Jennifer Brant joined the University of Toronto's Ontario Institute for Studies in Education in August as an assistant professor in the department of curriculum, teaching and learning. Brant belongs to the Kanien’kehá:ka (Mohawk Nation) and has family ties to Six Nations of the Grand River Territory and Tyendinaga Mohawk Territory.
With seven years of experience in university teaching and program co-ordination in Indigenous education, she is an accomplished Indigenous feminist scholar whose research focuses on Indigenous education and literature. She spoke recently to OISE's Kaitlyn Balkovec.
How would you describe your approach to teaching and learning?
I believe in teaching that is engaging, personally meaningful and speaks to the hearts and minds of learners. And I’m committed to responding to the Calls to Action put forth by the Truth and Reconciliation Commission of Canada.
What does this commitment involve?
I teach difficult topics such as the history of residential schools in Canada. I also incorporate lessons on recent issues that have led to the fractured relationship between Indigenous and non-Indigenous peoples in Canada. These include, but aren’t limited to: violence against Indigenous women and girls, institutional racism, cultural appropriation and discrimination against Indigenous children.
How do you prepare your classes for these challenging subjects?
I take special care to ensure all students feel the classroom is a safe space as they learn about this history and its ongoing effects. Because these topics can evoke strong emotions of frustration and guilt, it’s important that students feel empowered to participate in class discussion. I emphasize mutual respect and Indigenous teachings about bringing a ‘good mind’ to class so students can come to terms with these issues and consider their own role in reconciliation. I believe that change begins with education. For many students, this involves looking within and confronting preconceived notions and biases. Teacher candidates must consider their own identities as future educators who will need to teach in ways that respond to the commission’s Calls to Action.
You’ve said that Indigenous literature has been very important to you. How so?
One of the things I love about Indigenous literature is the authenticity of the stories. Reading Morningstar Mercredi's Morningstar: A Warrior's Spirit, and Katherena Vermette's The Break ignited something inside me. I came to understand my experiences as shared realities, and I yearned for more material that offered the same level of connection and familiarity. The stories take you on an emotional journey and are ultimately empowering: they illuminate the resilience of Indigenous womanhood.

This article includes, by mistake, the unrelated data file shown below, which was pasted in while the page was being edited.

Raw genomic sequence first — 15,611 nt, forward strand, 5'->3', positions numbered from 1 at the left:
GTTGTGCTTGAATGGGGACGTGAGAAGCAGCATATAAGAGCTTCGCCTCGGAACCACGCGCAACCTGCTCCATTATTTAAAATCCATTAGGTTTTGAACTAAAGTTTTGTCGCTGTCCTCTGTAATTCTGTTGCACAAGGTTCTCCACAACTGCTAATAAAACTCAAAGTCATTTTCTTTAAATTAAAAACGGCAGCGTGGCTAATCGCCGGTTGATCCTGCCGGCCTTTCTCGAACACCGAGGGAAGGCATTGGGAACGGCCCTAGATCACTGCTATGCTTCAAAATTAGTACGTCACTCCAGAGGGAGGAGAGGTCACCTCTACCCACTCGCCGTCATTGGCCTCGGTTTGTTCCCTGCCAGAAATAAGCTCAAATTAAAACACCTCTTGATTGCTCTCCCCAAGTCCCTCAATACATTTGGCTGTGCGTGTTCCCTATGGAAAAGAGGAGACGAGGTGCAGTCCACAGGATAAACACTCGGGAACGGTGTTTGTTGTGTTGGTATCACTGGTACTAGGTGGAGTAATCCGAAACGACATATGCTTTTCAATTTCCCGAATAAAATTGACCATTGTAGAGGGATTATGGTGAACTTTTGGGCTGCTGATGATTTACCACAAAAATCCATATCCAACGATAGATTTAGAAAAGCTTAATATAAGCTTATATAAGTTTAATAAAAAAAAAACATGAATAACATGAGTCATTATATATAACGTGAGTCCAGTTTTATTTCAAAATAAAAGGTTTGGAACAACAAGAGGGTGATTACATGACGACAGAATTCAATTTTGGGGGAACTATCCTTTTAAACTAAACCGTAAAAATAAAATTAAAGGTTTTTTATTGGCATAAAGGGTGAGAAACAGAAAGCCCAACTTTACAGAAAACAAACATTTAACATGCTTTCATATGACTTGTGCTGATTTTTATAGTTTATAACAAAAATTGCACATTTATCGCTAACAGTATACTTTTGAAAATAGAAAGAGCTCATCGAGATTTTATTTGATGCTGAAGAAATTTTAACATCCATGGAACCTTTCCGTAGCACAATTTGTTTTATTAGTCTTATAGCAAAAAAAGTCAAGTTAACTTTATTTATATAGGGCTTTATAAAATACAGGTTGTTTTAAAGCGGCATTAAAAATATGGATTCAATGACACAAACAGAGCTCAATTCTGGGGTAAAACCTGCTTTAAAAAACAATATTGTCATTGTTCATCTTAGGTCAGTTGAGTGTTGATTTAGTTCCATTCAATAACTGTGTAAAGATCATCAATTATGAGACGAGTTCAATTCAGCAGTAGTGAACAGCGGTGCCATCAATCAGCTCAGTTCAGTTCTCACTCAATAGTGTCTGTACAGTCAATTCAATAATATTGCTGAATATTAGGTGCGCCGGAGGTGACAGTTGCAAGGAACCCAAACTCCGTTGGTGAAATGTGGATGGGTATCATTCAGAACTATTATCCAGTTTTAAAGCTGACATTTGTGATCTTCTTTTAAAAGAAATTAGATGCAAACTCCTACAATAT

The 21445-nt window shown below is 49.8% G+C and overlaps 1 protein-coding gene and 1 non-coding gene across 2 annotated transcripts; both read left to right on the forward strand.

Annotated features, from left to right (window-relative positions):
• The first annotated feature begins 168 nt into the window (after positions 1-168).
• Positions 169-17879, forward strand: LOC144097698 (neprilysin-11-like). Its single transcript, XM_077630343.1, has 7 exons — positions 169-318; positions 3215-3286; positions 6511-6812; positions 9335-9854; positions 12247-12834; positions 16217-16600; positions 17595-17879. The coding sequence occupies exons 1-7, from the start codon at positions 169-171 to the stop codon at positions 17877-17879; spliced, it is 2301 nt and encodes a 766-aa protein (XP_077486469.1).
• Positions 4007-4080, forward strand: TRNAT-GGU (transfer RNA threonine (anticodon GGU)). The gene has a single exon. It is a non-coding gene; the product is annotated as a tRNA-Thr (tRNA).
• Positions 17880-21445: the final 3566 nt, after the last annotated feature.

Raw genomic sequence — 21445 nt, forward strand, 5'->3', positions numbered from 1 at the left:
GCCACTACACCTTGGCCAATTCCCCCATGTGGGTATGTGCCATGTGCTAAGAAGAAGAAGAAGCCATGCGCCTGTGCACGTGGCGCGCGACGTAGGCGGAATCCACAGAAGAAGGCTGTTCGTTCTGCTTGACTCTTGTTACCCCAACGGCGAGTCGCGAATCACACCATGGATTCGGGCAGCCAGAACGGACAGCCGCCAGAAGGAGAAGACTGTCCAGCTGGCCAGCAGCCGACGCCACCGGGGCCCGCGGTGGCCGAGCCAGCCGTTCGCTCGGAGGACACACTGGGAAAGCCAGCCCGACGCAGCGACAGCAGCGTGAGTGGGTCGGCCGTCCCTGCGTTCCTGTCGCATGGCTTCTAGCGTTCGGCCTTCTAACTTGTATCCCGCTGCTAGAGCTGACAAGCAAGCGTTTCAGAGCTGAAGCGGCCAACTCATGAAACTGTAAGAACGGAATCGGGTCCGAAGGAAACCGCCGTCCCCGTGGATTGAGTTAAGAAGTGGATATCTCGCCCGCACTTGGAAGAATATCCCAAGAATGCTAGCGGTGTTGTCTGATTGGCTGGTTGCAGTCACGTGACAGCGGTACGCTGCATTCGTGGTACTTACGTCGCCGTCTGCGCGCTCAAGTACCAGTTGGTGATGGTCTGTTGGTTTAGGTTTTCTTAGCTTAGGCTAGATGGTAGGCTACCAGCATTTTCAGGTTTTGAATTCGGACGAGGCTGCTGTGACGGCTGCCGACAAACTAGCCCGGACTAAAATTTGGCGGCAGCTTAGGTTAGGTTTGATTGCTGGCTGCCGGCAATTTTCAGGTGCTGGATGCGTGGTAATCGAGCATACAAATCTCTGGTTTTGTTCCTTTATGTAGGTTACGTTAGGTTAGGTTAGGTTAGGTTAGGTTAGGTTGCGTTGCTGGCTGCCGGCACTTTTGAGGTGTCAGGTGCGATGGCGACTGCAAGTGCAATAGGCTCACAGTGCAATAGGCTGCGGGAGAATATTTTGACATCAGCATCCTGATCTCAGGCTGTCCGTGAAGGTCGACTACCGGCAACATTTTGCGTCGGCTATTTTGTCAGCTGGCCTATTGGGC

What do you see as the broader impact of Indigenous stories?
For non-Indigenous readers, the stories are incredibly eye-opening because they offer insights into the lives of the authors that are strikingly different from the stories we tend to get from mainstream media outlets. I developed Indigenous women’s literature courses at Brock University to showcase the power of this type of literature as a teaching tool to enhance students’ capacity for intercultural understandings, empathy and mutual respect. This aligns with one of the commission’s calls to action.
How do you use literature in the classroom?
My courses position Indigenous literature as both window and mirror. For Indigenous readers who may find personal connections, the literature serves as a mirror that reflects their realities. Within that mirror, readers not only see the lingering effects of colonization but also resilience and personal triumphs. This has been described as healing and empowering. For non-Indigenous readers, the window allows a clear view that may promote cross-cultural understanding between Indigenous and non-Indigenous peoples and a desire to address issues of educational inequity for Indigenous students. The courses give students an opportunity, through literature, to make deeper connections to contemporary social justice issues. For some students, the mirror and the window may also prompt a desire to get involved in social change and to advocate for human rights that all individuals in Canada should have. These include access to safe drinking water, better roadways and equitable schools in First Nations communities. Others gain a clearer understanding of their role in reconciliation and the importance of implementing culturally relevant pedagogies in their own teaching.
What are you most proud of personally and professionally?
Personally: being a mother of my two boys. My cultural teachings tell me that our children choose their parents and I am truly honoured that they have chosen me. Professionally: balancing family, work and community engagement. That being said, I am continually striving to maintain this balance and I am fortunate to have been able to centre my children in some of my academic work: I write and teach about Indigenous motherhood as a starting place for creating, building and maintaining a nurturing and nourishing teaching and research environment.